Most deceptive band name: Sure, Pure Country Gold has a bit of a twang to its tone, but there isn’t really a thing country about them. Instead, it’s blues with a swanky garage strut, but fast enough that you’d have a hell of a time trying to, say, line dance to it.
Total Fest doesn’t list headliners, but it does register buzz, and this year’s pre-festival darlings are The Bananas. The band disgorges pop-punk in the snotty skateboarding manner of Sacramento, Calif., bands from the mid- to early-’90s. During that time Missoula showgoers fervently consumed 7” records by Los Huevos, Horny Mormons and other groups from that region. The Bananas include former members of Huevos and Horny and carry on the traditional sound with so much persuasive charm that the famed Plan-It X records festival has flown them to Bloomington, Ind., on more than one occasion. Total Fest doesn’t do plane tickets and offers little more than pocket change for playing, but The Bananas agreed to join in the fun nonetheless.
The young and the restless
Total Fest has always made a point of welcoming fans of all ages, but this year organizers are truly putting some money where their mouth is: high school and middle school kids get a two-day pass for $25 (a $10 discount) with a valid school ID card, and kids under 10 get in free. That means rabid groupies of Hellgate High’s own up-and-coming Riddilin Que, making their Total Fest debut, have no reason not to attend.
Total Fest organizers agree this year’s lineup provides more representation of female rockers than ever before. Not that it was a conscious decision, but finding bands like the Melvins-esque duo Lozen, or the brazen three-piece Flaccid Wolf (composed of members from another fem band playing the festival, Everybody’s Debbie) quenched their thirst for new, quality bands. The fact they happen to be girls? It just pushes the gender bracket a little further and, in turn, manifests Total Fest’s dedication to diversity.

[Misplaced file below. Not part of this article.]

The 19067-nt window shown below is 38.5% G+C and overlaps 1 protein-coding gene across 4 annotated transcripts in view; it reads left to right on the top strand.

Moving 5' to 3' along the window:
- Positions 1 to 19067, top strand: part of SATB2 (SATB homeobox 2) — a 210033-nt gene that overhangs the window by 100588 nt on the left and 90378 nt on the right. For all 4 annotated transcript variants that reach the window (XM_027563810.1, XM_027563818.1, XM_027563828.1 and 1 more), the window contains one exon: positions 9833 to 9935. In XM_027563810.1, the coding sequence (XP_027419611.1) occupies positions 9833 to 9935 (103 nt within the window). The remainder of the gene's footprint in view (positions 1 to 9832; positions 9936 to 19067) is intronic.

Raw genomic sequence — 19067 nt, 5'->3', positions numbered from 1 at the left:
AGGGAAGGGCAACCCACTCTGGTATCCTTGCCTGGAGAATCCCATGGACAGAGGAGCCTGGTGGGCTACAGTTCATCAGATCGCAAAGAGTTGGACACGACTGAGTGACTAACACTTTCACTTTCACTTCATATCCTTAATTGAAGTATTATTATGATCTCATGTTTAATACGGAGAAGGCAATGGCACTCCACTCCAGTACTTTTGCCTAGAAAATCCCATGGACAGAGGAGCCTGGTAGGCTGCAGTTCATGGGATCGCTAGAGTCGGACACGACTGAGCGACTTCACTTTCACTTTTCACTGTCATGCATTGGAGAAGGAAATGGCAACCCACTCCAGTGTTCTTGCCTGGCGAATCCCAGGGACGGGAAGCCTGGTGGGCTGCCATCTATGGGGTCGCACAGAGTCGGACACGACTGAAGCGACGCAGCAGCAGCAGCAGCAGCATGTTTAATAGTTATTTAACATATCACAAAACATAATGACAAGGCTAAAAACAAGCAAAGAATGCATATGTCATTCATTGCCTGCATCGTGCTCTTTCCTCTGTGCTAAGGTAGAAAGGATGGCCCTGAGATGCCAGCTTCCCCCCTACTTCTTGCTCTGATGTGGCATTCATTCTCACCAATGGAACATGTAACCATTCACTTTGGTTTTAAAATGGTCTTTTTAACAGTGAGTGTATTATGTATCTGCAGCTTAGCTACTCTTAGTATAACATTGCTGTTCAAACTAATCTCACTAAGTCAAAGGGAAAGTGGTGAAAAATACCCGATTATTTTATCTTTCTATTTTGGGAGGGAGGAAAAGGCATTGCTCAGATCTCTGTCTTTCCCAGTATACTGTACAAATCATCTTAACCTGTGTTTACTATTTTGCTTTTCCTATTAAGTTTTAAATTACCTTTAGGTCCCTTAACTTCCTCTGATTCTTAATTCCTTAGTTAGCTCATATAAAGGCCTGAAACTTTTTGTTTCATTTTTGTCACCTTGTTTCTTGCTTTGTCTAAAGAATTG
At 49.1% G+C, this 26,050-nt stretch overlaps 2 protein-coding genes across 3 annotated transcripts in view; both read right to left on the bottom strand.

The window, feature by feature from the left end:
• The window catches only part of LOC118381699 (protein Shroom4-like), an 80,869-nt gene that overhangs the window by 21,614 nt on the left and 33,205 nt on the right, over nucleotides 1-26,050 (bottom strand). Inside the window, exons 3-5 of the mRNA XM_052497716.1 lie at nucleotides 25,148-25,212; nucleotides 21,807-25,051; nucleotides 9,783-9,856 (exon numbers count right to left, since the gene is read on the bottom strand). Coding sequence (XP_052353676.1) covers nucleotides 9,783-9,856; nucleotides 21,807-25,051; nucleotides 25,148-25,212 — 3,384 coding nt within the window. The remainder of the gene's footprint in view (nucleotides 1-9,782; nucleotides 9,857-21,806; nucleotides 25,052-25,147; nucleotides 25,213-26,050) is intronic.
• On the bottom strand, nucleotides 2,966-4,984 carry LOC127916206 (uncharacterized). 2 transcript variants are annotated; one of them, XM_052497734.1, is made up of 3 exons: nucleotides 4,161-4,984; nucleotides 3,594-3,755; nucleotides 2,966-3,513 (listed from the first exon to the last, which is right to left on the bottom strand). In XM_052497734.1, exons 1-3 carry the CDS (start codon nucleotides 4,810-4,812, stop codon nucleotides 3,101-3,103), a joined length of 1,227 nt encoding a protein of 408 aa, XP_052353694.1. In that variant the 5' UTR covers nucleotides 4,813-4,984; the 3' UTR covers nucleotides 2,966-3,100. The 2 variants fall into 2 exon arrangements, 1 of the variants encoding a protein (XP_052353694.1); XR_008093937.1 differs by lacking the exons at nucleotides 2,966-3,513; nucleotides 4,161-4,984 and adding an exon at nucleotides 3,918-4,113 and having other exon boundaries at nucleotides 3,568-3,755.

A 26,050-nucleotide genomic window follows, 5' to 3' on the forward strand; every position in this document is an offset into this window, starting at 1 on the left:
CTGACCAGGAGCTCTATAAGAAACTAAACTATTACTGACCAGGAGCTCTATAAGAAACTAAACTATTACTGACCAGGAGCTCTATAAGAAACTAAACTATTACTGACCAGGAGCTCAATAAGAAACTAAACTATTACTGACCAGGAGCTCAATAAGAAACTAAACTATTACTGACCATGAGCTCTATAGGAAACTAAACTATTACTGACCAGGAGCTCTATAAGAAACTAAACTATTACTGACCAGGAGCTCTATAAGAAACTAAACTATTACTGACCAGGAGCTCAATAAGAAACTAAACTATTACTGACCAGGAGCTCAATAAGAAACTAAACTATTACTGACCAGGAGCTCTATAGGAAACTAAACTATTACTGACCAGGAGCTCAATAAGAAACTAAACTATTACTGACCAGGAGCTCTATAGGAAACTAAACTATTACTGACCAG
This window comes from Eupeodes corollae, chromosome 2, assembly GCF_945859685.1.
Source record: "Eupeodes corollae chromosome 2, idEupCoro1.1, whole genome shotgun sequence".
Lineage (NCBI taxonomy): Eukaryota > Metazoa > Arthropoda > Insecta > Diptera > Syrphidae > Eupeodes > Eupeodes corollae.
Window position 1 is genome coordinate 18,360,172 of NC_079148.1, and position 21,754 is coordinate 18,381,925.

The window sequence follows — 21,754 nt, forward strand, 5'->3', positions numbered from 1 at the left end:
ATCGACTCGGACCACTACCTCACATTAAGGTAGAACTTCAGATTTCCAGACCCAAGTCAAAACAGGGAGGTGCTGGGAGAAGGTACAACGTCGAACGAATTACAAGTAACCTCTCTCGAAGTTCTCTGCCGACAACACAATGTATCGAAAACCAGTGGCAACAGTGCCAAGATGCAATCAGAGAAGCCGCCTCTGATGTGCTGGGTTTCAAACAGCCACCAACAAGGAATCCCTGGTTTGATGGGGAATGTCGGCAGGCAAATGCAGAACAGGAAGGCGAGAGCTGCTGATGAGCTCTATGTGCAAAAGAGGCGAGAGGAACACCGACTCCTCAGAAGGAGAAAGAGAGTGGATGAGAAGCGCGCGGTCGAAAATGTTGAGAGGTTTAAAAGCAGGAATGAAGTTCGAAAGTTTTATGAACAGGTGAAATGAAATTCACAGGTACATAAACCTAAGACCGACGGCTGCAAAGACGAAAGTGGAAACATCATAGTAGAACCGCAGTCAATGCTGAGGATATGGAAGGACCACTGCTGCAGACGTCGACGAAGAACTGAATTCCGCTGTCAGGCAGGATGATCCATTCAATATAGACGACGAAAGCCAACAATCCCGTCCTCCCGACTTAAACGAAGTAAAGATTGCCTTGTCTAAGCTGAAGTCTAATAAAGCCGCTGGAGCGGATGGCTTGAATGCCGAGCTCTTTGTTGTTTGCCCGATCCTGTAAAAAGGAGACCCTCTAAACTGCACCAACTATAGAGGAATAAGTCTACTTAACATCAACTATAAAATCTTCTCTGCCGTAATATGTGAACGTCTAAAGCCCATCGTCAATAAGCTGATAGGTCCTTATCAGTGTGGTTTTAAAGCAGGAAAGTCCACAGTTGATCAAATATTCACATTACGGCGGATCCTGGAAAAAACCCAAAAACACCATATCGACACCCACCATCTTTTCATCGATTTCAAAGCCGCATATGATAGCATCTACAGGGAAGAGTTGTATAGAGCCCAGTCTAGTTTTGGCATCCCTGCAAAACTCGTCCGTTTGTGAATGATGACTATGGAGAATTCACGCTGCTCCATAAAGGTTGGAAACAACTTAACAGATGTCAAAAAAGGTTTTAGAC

The magic behind Total Fest doesn’t just emerge from stage calisthenics and guitar mastery. In fact, some of the real stories happen backstage and after the show when out-of-town bands form the kind of musical connections that make touring worthwhile. Last year, Philadelphia’s Mountain High played the Total Fest stage to virgin ears and brought the house down with their irresistible double drum kit karate kick of sound. Vanek says Mountain High fits in with Missoula’s rock sensibility, which is why they’re back again this year. That love connection also nurtured another bond: Mountain High and ex-Missoula duo No-Fi Soul Rebellion split a 12” out now on Philly’s Hot Dog City Records.
Saturday afternoon’s Record Swap (noon to 2 p.m.) in the Big Dipper parking lot has become part of the Total Fest tradition. It’s a chance to peruse collectors’ stashes and barter vinyl, as well as a loose environment to catch four Total Fest bands. This year’s Record Swap performers are locals razz m’tazz, Bacon and Egg and Duel, and Oakland-based Sorcery Bird.
Who’s your llama?
Last year’s festival posters and T-shirts paid homage to then-recently deceased British DJ John Peel, and this year’s promotional materials feature…a llama? That’s right, the shaggy, long-necked, cud-chewing South American mammal is this year’s unofficial mascot because Total Fest V takes place in the Western Montana Fairgrounds’ Llama Barn. The new venue—the festival’s fourth in five years as it continues to grow—provides more space, less concern about noise complaints and, alas, a statue of a certain animal greeting fans as they come through the front door.
It truly takes a village
Total Fest may be a two-day event, but it takes several months of planning and a score of volunteers—18 people were split into two teams to handle pre-festival logistics and 23 more are working during the show—to make it come together. One new emphasis from this year’s organizers was a huge push for out-of-town promotion: stacks of posters and CD samplers were mailed off to towns all over Idaho, Oregon, Washington and Wyoming. For such a cost-conscious operation, it was a considerable risk, but organizers are hopeful the effort will continue to grow Total Fest’s already annually expanding audience.